Yep, we’ve heard those stories, too. Let’s face it, in a nation where home renovation long ago surpassed baseball as the Great American Pastime, kitchen nightmares are a dime a dozen — and anyone who’s ever traded Formica countertops and a Harvest Gold fridge for soapstone and a stainless steel side-by-side knows exactly what we’re talking about.
Finding (and Holding Onto) the Best Pros
Kitchen remodeling is at the top of homeowners’ wish lists. It is also, according to attorneys general across the country, a leading source of consumer complaints. Recommendations from friends are the best place to start your search for a qualified contractor. But before you make a decision, keep these caveats in mind
They’re only as good as their last job. “General contractors often win jobs based on their good reputations,” explains architect Dennis Wedlick, author of Good House Hunting: 20 Steps to Your Dream Home. “But circumstances can change. When the contractor switches subcontractors or laborers, quality can be affected.” Ask your top three candidates to supply references, and follow up with the most recent ones
What you see is what you get. In addition to completed renovations, try to visit a job in progress. You can learn a lot about a contractor’s commitment to quality and safety by seeing for yourself how clean the site is and how carefully the drywall is hung and taped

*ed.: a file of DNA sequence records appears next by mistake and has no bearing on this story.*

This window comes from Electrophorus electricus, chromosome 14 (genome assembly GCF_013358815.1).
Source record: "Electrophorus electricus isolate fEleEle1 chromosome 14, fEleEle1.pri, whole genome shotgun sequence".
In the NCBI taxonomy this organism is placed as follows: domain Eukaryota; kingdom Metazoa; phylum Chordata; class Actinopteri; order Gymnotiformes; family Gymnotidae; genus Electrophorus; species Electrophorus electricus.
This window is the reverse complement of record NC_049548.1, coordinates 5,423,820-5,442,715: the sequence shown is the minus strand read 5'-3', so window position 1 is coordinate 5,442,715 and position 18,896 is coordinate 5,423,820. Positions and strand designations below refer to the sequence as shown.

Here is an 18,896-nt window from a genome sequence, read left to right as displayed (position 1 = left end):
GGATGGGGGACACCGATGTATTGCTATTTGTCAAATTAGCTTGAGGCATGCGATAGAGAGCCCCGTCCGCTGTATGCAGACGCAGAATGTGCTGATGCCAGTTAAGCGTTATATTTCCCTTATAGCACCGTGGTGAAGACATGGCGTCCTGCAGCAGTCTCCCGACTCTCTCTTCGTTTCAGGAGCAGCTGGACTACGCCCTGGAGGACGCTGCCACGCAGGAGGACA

Kitchen Remodeling Guide: Tips & Advice
Hiring a Kitchen Remodeling Contractor
Redesigning and renovation of kitchens and dining rooms are the most popular issues among the homeowners. Finding the right contractor is one of the trickiest things for dummies. Ask your experienced friends and neighbors about their successes and kitchen remodeling nightmares. Browse through the forums and web reviews. Here are the things you should bear in mind while seeking for a professional
These are the three R’s of successful communication with a contractor. Offer the workers some soft drinks or coffee for refreshment. Don’t be on the way in the process of remodeling, especially in the kitchen and make your children and pets do the same to be responsible for calm renovation process. Be respectful and don’t talk politics and family relationships issues. Following these three simple rules will make your mutual communication flowing in the process of kitchen remodeling
If You Do Kitchen Remodeling Yourself